Pakistan not far behind in tech revolution: Masood Khan

"Total tech startup turnover in the last fiscal year was $3 billion," notes ambassador

By
Tech desk
Pakistans Ambassador to the United States Masood Khan addressing a seminar in Washington, US. — Radio Pakistan
Pakistan's Ambassador to the United States Masood Khan addressing a seminar in Washington, US. — Radio Pakistan

Pakistan's Ambassador to the United States Masood Khan has said that the South Asian nation was not far behind in the tech revolution, stressing that Islamabad had opened new doors for foreign investment in IT, energy, agriculture, mining, and defense production.

The ambassador, in his address during a two-day conference on ‘Resilience and Reform in Pakistan’ organised by the think tank South Asia Centre, said tech startups in Pakistan were seeing a dramatic rise.

From a meagre $10 million venture capital funding in 2018 per year, global VCs and other investors are pouring in $1 billion annually now, the seasoned diplomat told the event's participants.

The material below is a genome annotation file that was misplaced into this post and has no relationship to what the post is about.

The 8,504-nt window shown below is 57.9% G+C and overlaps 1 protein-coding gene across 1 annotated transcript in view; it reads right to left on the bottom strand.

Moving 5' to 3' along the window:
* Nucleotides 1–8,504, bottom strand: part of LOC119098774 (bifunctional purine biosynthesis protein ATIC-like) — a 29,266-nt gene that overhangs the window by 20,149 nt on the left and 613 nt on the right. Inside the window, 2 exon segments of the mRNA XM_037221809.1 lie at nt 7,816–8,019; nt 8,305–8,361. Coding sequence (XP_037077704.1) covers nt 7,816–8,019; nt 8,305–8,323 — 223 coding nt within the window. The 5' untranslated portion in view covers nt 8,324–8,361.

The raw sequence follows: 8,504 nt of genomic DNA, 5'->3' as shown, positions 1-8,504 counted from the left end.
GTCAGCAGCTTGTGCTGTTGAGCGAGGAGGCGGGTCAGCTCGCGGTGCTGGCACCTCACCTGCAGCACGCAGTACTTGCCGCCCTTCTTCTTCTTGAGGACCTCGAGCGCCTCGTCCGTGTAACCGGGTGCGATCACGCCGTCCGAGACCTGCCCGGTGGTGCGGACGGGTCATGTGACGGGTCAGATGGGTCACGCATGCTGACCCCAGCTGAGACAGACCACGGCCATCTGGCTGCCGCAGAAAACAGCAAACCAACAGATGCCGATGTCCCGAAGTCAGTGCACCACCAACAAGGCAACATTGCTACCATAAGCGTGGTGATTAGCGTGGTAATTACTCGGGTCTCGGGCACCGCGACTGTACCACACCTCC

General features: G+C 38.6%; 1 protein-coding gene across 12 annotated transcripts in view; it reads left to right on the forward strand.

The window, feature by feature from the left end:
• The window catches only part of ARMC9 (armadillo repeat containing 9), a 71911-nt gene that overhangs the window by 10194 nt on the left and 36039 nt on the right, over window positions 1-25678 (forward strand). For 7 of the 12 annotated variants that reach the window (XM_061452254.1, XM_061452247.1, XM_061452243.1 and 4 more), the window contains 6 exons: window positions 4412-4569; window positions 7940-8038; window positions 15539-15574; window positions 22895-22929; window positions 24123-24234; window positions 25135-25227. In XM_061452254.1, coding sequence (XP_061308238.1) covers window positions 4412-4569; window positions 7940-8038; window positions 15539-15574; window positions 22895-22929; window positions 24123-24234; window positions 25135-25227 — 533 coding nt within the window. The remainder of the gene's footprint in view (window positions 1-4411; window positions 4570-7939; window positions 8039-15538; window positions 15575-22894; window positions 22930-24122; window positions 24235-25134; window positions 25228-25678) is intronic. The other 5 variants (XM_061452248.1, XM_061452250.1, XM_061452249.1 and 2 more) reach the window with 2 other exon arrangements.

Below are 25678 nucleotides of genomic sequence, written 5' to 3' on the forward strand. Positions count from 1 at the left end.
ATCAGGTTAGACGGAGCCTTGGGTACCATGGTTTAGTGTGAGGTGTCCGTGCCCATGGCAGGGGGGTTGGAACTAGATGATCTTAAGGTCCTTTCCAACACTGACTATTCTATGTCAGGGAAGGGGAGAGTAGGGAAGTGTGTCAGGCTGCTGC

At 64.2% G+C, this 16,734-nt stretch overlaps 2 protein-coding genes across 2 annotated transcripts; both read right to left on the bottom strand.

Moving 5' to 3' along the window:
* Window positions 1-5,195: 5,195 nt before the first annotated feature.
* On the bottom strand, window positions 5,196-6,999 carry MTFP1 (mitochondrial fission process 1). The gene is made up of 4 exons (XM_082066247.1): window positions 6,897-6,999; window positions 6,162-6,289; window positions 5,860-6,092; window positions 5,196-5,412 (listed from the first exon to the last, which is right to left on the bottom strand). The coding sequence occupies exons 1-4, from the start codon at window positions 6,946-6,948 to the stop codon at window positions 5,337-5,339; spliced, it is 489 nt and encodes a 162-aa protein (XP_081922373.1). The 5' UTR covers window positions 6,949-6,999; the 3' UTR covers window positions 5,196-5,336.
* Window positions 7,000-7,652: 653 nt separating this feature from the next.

"Total tech startup turnover in the last fiscal year was $3 billion, whereas, e-commerce in Pakistan earned about $6 billion."

"This is just the beginning. Pakistan is not far behind in the tech revolution that has taken off in South East Asia, Middle East, and North Africa. The gap is now closing. Pakistan is catching up," he observed.

He attributed the change to digitisation of the economy, e-commerce, and improved supply chains, noting that tech startups have particularly been successful in fintech, retail, pharmacy, diagnostics, telemedicine, education, groceries, and transportation.

“We are vigorously pursuing institutional reforms for macroeconomic stability, social development, fiscal discipline, absorption of external shocks and improvement in business climate,” the ambassador said.

He noted that Pakistan was also streamlining its tax system to make it broad-based and equitable in order to finance human development, infrastructure development, and climate resilience.

“Overarching reforms being undertaken aim to unlock ease of doing business, enforce intellectual property rights, ensure stable payment cycles and accelerate capital formation,” he said.

“We will stay the course,” predicted the ambassador.